Two years on from diagnosis…and stable.
Colin Morris, 73, was diagnosed with mesothelioma in July 2016. Colin was exposed to asbestos both during his time in the Royal Navy and at an electrical contractors. Following one round of chemotherapy, he is currently having regular scans but is not on any treatment as the cancer is stable.
Following an apprenticeship with an electrical contractor between the ages of 15 and 18, Colin joined the Royal Navy in 1963. After the usual training, Colin spent nine years with the navy, on several ships, as a Radio Electrician and a Petty Officer Radio Electrician before leaving the navy in 1972.
Colin then worked for Philips Telecom for 27 years before early retirement to enjoy bowling, holidays and spending time with his grandchildren.
It was late 2015 when Colin began to think that something wasn’t quite right. He would become breathless walking the dog and frequently needed to spit up phlegm. For around the next five months, Colin’s symptoms would come and go. He eventually went to see his GP in May 2016 who prescribed a course of antibiotics.
Two weeks later there was no improvement and Colin’s GP sent him to A&E where he had blood tests, x-rays and an ECG. He was called back in June for a biopsy from his right lung and had to spend a week in his local hospital in Nuneaton. Doctors performed a lung drain to remove five pints of fluid from his lung and a procedure to reduce the chances of it filling again.
In July 2016 Colin was called back to the hospital for the results and was told he had mesothelioma caused by exposure to asbestos. This was a shock for Colin and his wife and the first question Colin asked was “Do I have weeks, months or years?” The doctor told them months.
After such a shocking diagnosis and prognosis, Colin says that he and his wife would have appreciated a ‘better bedside manner’ or a few words of hope.
When they were introduced to a specialist nurse, things became a little clearer. The nurse was able to give them lots of information about mesothelioma and what the next steps should be. Colin was given contact details for Doug Jewell at the support group, Asbestos Support Central England.
Over the next few days the support group helped Colin to complete paperwork for all the government benefits he was entitled to and the MoD compensation claim for working on ships during a refit. Colin was also given details of solicitors who specialise in asbestos exposure claims.
Colin was referred to a specialist doctor at Nuneaton Hospital and this time, the news was a little more positive. The doctor told him that mesothelioma varies from person to person and was advised to not begin any treatment yet as the cancer was stable, he was feeling reasonably well and still enjoying a good quality of living.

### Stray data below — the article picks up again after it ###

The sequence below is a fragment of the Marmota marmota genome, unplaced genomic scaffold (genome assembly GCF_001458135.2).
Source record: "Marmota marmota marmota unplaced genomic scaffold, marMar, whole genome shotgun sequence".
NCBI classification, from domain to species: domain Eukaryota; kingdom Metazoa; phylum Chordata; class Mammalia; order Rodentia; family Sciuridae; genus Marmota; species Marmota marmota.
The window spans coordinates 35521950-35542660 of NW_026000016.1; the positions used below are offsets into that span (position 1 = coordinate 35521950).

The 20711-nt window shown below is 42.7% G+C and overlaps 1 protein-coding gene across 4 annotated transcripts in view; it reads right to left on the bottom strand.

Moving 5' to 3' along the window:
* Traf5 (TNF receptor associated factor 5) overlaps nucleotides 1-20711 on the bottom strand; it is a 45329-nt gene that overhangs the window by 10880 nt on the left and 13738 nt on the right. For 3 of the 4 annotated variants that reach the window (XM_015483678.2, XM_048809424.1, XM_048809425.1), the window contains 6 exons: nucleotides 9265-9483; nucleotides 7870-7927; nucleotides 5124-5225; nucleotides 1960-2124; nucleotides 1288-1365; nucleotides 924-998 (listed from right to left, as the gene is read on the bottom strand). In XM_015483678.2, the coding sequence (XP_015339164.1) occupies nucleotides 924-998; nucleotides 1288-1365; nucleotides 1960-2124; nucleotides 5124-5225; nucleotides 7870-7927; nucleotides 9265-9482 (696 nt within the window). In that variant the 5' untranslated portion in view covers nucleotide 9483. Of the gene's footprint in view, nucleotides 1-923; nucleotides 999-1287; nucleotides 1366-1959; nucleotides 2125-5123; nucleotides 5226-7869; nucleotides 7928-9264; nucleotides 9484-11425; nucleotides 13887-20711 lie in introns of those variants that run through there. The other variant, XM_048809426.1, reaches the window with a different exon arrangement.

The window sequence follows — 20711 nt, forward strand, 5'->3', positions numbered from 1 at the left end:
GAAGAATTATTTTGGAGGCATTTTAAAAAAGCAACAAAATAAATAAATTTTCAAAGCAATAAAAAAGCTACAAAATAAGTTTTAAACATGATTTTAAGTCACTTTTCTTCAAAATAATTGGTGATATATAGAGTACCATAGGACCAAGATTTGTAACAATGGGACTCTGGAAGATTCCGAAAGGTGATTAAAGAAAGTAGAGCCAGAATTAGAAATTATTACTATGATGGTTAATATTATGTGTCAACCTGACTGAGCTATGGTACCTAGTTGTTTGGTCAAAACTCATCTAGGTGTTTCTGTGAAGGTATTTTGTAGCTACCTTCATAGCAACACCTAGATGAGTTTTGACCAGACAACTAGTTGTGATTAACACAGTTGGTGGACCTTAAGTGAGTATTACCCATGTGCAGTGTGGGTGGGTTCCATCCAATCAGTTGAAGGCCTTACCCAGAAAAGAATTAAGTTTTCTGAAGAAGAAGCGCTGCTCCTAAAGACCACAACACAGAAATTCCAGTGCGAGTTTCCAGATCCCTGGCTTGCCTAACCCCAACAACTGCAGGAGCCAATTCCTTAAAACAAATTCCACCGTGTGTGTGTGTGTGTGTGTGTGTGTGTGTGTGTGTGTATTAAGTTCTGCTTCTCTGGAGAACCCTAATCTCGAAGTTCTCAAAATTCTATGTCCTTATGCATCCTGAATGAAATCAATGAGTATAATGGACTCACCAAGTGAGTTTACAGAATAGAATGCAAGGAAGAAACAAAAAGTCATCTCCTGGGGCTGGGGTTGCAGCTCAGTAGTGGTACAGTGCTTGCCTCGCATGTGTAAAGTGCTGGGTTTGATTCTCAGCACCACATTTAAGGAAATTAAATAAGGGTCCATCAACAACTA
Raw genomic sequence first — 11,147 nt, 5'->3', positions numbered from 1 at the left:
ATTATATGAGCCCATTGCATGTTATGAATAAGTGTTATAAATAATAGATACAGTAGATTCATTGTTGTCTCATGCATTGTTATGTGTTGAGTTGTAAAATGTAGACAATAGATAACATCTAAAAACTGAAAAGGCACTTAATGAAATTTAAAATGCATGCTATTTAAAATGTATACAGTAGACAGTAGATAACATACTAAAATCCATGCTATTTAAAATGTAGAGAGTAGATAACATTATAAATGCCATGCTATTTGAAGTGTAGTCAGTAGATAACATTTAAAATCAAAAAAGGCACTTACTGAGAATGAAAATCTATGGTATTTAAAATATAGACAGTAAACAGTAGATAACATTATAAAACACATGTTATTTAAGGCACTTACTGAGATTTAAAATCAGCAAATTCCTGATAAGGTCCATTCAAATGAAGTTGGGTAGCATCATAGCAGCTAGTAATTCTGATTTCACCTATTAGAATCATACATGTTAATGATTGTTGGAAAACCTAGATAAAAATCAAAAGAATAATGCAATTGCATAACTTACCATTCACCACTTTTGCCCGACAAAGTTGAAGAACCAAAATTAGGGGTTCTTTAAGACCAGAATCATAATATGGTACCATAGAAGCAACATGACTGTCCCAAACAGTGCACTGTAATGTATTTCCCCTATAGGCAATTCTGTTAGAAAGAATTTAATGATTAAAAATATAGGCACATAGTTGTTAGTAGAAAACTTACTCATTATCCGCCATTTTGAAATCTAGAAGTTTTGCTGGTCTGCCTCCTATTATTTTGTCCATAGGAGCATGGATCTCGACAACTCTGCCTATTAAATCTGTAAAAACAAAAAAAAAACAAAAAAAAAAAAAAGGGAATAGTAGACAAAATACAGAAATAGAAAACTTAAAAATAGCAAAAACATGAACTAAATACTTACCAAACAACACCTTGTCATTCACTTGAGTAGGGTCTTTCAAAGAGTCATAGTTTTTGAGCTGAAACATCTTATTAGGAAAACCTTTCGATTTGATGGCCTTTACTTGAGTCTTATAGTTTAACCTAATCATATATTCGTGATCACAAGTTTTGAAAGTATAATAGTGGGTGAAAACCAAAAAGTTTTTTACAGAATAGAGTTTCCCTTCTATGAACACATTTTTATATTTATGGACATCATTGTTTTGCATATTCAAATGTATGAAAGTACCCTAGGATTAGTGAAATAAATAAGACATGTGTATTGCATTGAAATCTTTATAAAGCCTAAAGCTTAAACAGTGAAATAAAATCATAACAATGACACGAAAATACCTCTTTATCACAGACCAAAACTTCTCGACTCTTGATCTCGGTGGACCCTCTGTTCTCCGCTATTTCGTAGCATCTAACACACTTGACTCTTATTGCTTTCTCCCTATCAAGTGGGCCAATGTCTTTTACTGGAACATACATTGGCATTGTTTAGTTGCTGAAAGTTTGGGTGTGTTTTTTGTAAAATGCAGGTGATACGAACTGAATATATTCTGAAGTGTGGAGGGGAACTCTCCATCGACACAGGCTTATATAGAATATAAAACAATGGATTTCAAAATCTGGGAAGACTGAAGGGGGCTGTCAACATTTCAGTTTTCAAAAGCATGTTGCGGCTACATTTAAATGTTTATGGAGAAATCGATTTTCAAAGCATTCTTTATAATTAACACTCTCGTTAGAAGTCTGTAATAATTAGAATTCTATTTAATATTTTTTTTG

Despite the initial prognosis of months to live, for the next 14 months Colin had no treatment, just regular scans and lung drains.
It wasn’t until September 2017 that a scan showed a change in the cancer and was advised to have three months of chemotherapy. The treatment wasn’t pleasant and put Colin off his favourite tipple of red wine!
However, since then the scans have been showing that the cancer is stable again and Colin continues to enjoy time with his family in Scotland, two years on from his initial diagnosis.
He has now been referred to Glenfield Hospital and is hopeful for the opportunity to join clinical trials such as immunotherapy.
Colin’s solicitors were able to trace his asbestos exposure back to both the electrical contractor and the navy. Both offered compensation but claimants can only accept one lump sum offer, which Colin did – from the electrical contractor.
His advice to anyone who experiences symptoms as shortness of breath, phlegm build up, a short temper and generally feeling run down is to see their GP straight away. Colin also urges people to think back to any situation where they may have been exposed to asbestos and to mention this to their GP as early as possible to help with diagnosis.
NB: In cases of dual exposure, legal advice should be taken before a decision on the lump sum is made, as a civil claim could be worth more and may entitle a widow to a war widows pension.